Known for pushing the envelope, Danish public broadcaster DR has ruffled feathers with its latest children show “John Dillermand,” a comedy about a man whose giant penis gets him in and out of all sorts of trouble.
The show, aimed at children aged 4 to 8, launched earlier this week to controversy among some journalists and academics who find the series inappropriate for young children. Some argue that the program, whose protagonist’s surname is actually a Danish slang word for penis, sends the wrong message to kids as it follows a man who has no control over his genitals.
Further complicating matters is that the show’s launch coincides with Denmark’s first #MeToo movement, which has followed TV journalist Sofie Linde’s revelations during an awards show in late August that she had been a victim of sexual harassment.
Defending the show, however, is Morten Skov Hansen, head of DR’s children’s department, who insists the series isn’t about genitals but “about being true to one’s self — including your flaws.” He says the show also “acknowledges children’s growing curiosity about the body: both the things that are embarrassing, and the things that are fun.”
“John Dillermand” was developed in collaboration with several professionals, including the child psychologist Margrethe Brun Hansen “who read each script to ensure children interpret everything in the series as intended,” as well as the Danish organization Sex and Society who were consultants on the show.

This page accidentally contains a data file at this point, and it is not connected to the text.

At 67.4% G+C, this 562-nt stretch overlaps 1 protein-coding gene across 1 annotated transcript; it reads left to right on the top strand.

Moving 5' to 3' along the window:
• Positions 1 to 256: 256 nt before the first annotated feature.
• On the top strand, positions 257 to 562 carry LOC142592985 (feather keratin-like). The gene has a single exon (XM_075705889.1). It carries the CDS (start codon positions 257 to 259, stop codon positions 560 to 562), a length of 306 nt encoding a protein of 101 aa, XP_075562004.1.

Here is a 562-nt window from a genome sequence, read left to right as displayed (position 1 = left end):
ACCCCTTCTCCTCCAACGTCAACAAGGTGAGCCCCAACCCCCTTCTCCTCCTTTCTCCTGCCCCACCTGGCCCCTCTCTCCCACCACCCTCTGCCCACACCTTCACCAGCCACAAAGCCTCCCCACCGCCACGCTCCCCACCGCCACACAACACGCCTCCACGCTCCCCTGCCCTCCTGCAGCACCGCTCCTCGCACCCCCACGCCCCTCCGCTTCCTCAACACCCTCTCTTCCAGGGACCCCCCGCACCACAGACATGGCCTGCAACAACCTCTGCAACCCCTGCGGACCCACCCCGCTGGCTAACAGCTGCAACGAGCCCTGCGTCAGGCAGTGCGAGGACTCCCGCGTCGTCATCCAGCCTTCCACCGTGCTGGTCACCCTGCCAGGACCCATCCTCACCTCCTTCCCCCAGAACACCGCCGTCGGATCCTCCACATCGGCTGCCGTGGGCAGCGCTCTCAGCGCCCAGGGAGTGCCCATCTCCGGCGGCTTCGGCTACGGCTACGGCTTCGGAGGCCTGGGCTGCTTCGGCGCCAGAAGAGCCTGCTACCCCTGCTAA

“We always welcome debate about our content. But it’s important to try and not view the program from an adult’s perspective,” says Skov Hansen.
“The show is created for children and is preoccupied with the same things they are. I don’t agree with the few critics who consider John Dillermand to be sexualized (…) It’s as desexualized as it can possibly get,” notes the exec.
The first episode, which sees John Dillermand tending to a barbecue from afar, was watched by more than 250,000 children in five days, according to a DR spokesperson — numbers that count as a “huge success” for the public broadcaster, which airs the show on its linear channel and streaming service.
“John Dillermand” has also garnered fans including a range of Danish TV personalities like Sofie Østergaard, Mads Brügger and Anders Breinholt, as well as influencer Anders Hemmingsen. Skov Hansen says the series has clicked with Danish children who are “already making John Dillermand snowmen, drawings and dolls, and singing songs about him.”
The executive also points out that DR “has a proud history of making children’s content that dares to tackle embarrassing, difficult, quirky and funny topics, and ‘John Dillermand’ falls squarely into that tradition.”
While it would be interesting to see if “John Dillermand”‘s Danish brand of humor translates well overseas, the show’s international appeal has yet to be tested. DR’s commercial arm, DR Sales, which would sell both finished tape as well as format rights to the program, isn’t currently repping the show.